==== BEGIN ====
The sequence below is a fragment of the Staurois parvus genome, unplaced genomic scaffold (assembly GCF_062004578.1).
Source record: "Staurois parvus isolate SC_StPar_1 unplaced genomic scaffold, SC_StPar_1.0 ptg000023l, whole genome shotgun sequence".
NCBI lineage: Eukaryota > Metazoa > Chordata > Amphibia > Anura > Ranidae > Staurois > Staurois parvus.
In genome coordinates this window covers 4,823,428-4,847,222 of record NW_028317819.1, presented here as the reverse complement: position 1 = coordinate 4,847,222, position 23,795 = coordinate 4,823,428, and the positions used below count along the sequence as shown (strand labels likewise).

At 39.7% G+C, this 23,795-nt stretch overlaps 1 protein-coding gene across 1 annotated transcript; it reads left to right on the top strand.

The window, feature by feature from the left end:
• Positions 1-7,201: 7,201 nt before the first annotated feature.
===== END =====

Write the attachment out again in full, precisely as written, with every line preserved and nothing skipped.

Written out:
The sequence below is a fragment of the Staurois parvus genome, unplaced genomic scaffold (assembly GCF_062004578.1).
Source record: "Staurois parvus isolate SC_StPar_1 unplaced genomic scaffold, SC_StPar_1.0 ptg000023l, whole genome shotgun sequence".
NCBI lineage: Eukaryota > Metazoa > Chordata > Amphibia > Anura > Ranidae > Staurois > Staurois parvus.
In genome coordinates this window covers 4,823,428-4,847,222 of record NW_028317819.1, presented here as the reverse complement: position 1 = coordinate 4,847,222, position 23,795 = coordinate 4,823,428, and the positions used below count along the sequence as shown (strand labels likewise).

At 39.7% G+C, this 23,795-nt stretch overlaps 1 protein-coding gene across 1 annotated transcript; it reads left to right on the top strand.

The window, feature by feature from the left end:
• Positions 1-7,201: 7,201 nt before the first annotated feature.